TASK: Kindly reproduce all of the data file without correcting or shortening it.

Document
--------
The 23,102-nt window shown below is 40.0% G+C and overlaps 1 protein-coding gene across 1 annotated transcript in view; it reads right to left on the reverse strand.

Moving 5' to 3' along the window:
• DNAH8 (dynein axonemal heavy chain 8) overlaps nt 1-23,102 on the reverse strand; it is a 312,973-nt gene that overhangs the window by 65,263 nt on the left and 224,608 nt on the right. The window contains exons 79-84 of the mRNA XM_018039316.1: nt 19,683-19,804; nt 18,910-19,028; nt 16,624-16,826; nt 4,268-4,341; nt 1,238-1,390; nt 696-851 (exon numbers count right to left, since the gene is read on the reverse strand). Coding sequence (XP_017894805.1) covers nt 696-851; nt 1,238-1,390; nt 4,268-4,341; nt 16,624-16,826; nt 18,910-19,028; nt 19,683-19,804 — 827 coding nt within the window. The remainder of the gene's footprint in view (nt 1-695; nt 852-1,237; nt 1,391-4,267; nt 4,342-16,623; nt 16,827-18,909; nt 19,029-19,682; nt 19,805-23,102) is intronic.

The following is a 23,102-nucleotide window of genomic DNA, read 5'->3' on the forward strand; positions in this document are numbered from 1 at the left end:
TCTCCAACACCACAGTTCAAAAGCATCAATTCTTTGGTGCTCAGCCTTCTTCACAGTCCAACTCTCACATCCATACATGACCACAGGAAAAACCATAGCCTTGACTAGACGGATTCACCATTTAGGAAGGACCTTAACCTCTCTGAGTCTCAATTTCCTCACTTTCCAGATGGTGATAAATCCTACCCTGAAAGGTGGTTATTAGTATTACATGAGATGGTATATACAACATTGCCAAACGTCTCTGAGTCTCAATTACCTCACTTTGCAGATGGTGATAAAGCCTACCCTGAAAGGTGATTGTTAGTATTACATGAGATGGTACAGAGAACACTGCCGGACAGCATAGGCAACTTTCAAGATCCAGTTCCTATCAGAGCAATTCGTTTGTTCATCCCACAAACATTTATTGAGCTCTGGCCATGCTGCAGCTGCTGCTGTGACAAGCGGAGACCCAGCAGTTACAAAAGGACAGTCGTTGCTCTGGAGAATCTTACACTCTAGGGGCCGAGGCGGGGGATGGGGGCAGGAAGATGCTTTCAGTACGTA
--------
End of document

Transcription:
The 23,102-nt window shown below is 40.0% G+C and overlaps 1 protein-coding gene across 1 annotated transcript in view; it reads right to left on the reverse strand.

Moving 5' to 3' along the window:
• DNAH8 (dynein axonemal heavy chain 8) overlaps nt 1-23,102 on the reverse strand; it is a 312,973-nt gene that overhangs the window by 65,263 nt on the left and 224,608 nt on the right. The window contains exons 79-84 of the mRNA XM_018039316.1: nt 19,683-19,804; nt 18,910-19,028; nt 16,624-16,826; nt 4,268-4,341; nt 1,238-1,390; nt 696-851 (exon numbers count right to left, since the gene is read on the reverse strand). Coding sequence (XP_017894805.1) covers nt 696-851; nt 1,238-1,390; nt 4,268-4,341; nt 16,624-16,826; nt 18,910-19,028; nt 19,683-19,804 — 827 coding nt within the window. The remainder of the gene's footprint in view (nt 1-695; nt 852-1,237; nt 1,391-4,267; nt 4,342-16,623; nt 16,827-18,909; nt 19,029-19,682; nt 19,805-23,102) is intronic.

The following is a 23,102-nucleotide window of genomic DNA, read 5'->3' on the forward strand; positions in this document are numbered from 1 at the left end:
TCTCCAACACCACAGTTCAAAAGCATCAATTCTTTGGTGCTCAGCCTTCTTCACAGTCCAACTCTCACATCCATACATGACCACAGGAAAAACCATAGCCTTGACTAGACGGATTCACCATTTAGGAAGGACCTTAACCTCTCTGAGTCTCAATTTCCTCACTTTCCAGATGGTGATAAATCCTACCCTGAAAGGTGGTTATTAGTATTACATGAGATGGTATATACAACATTGCCAAACGTCTCTGAGTCTCAATTACCTCACTTTGCAGATGGTGATAAAGCCTACCCTGAAAGGTGATTGTTAGTATTACATGAGATGGTACAGAGAACACTGCCGGACAGCATAGGCAACTTTCAAGATCCAGTTCCTATCAGAGCAATTCGTTTGTTCATCCCACAAACATTTATTGAGCTCTGGCCATGCTGCAGCTGCTGCTGTGACAAGCGGAGACCCAGCAGTTACAAAAGGACAGTCGTTGCTCTGGAGAATCTTACACTCTAGGGGCCGAGGCGGGGGATGGGGGCAGGAAGATGCTTTCAGTACGTA